WASHINGTON — The Defense Department plans to “expedite” an additional $300 million designated for military supplies for Ukrainian forces, including drones and armored vehicles it must procure from industry, a spokesman said Monday.
The aid, announced Friday, includes the AeroVironment-made Puma and Switchblade unmanned aircraft, armored vehicles, laser-guided rocket systems, night vision devices and ammunition. Also included are secure communications systems, machine guns and commercial satellite imagery services.
The package will require the Pentagon to contract with the defense industry for the equipment, where other recent packages were made up of equipment drawn from existing U.S. military supplies. The intent is to fast-track the process, though DoD has not detailed how.
“This announcement represents the beginning of a contracting process that will provide these new capabilities. I would hasten to add that we are going to expedite that contracting process as fast as we can,” Pentagon Press Secretary John Kirby told reporters Monday. “I don’t have exact delivery dates for you, or procurement dates today, but rest assured we’re going to be moving it as fast as we can.”
Bloomberg reported that the Pentagon plans to order and send Ukraine 10 of the newest version of the Switchblade, which is armed with an anti-tank warhead. The 50-pound, tube-launched Switchblade 600 is operated by a touch-screen and can fly 40 kilometers and loiter in the air for 40 minutes, according to the manufacturer. The Switchblade 300, an earlier version, is 5.5 pounds, can fly 10 kilometers and loiter 15 minutes.
AeroVironment has production capacity to spare for the Puma and Switchblade, Charles Dean, the company’s vice president of global business development and sales for unmanned systems, told Defense News in an interview. He said the company is assisting with both the 300 and 600 models.
“We are exceptionally proud and privileged to help the Ukrainian forces defend against this Russian invasion. Anything that we at AV can do to help push those enemy forces back; we are actively working on Switchblades,” Dean said, adding that the stand-off range of the drones puts “Ukrainian defenders in much safer places.”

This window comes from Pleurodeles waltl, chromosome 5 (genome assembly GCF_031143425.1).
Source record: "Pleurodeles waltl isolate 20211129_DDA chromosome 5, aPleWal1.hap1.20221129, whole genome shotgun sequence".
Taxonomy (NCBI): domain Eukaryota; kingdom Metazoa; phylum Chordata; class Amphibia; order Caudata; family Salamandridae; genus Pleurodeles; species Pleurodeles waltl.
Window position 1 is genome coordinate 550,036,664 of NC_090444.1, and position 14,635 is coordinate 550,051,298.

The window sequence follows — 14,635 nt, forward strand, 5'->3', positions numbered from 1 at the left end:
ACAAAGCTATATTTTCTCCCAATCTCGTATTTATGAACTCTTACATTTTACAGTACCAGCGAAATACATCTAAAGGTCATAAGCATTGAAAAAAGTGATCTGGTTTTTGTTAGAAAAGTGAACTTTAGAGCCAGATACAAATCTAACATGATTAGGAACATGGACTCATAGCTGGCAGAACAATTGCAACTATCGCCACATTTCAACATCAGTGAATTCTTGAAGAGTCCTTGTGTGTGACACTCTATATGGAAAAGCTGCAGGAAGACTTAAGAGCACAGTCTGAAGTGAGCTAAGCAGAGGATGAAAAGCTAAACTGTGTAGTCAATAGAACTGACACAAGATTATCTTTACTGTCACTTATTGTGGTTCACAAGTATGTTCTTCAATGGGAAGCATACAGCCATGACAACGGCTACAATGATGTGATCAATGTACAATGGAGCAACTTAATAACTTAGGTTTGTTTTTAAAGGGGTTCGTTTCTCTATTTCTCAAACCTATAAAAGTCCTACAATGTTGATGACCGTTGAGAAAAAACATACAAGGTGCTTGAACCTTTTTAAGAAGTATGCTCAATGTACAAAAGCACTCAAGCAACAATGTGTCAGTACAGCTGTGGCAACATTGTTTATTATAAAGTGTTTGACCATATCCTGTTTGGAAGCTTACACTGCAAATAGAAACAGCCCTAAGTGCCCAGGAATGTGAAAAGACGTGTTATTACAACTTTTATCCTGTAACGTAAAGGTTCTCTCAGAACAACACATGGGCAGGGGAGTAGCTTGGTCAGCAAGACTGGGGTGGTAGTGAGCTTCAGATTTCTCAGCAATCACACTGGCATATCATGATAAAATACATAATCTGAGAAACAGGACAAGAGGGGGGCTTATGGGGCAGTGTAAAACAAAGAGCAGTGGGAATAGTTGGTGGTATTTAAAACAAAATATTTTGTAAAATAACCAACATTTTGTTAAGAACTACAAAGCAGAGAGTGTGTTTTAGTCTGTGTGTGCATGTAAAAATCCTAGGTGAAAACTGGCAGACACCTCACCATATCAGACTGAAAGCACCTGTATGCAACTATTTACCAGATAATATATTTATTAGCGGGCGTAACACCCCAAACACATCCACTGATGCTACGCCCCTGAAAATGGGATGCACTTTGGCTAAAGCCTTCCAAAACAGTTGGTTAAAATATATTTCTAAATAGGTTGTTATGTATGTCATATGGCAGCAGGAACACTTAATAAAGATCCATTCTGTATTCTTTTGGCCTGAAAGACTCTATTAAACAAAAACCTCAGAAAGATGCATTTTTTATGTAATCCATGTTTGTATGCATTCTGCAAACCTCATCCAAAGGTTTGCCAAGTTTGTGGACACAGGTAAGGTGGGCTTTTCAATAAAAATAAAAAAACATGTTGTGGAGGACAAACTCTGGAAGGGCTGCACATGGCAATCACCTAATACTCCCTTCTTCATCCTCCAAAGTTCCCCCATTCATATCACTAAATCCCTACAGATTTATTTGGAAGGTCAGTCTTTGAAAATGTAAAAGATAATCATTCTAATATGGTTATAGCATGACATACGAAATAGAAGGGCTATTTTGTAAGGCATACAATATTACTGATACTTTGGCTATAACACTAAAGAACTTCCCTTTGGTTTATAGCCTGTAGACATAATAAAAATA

He said the company has already ramped up production.
“We have a production capability in the United States, we produce those systems already. We’ve been producing them for years,” Dean said. “Of course, with the interest levels today, we are increasing our production, but our production capabilities far exceed [current demand].”
Since the start of the Biden administration, the U.S. has given Ukraine more than $2.3 billion in defense assistance. Kirby said the Pentagon is prioritizing shipments of Javelin anti-tank missiles, Stinger anti-aircraft missiles and the unmanned systems.
Friday’s announcement came as the New York Times reported the U.S. will be assisting allies in giving Ukraine Soviet-made tanks to respond to a request from Ukrainian President Volodymyr Zelenskyy.
Defense Secretary Lloyd Austin spoke with Ukrainian Defense Minister Oleksii Reznikov on Monday, and the two are in regular contact, with resupply of defensive materiel a regular topic, according to Kirby.
Joe Gould is the senior Pentagon reporter for Defense News, covering the intersection of national security policy, politics and the defense industry. He served previously as Congress reporter.
Jen Judson is an award-winning journalist covering land warfare for Defense News. She has also worked for Politico and Inside Defense. She holds a Master of Science degree in journalism from Boston University and a Bachelor of Arts degree from Kenyon College.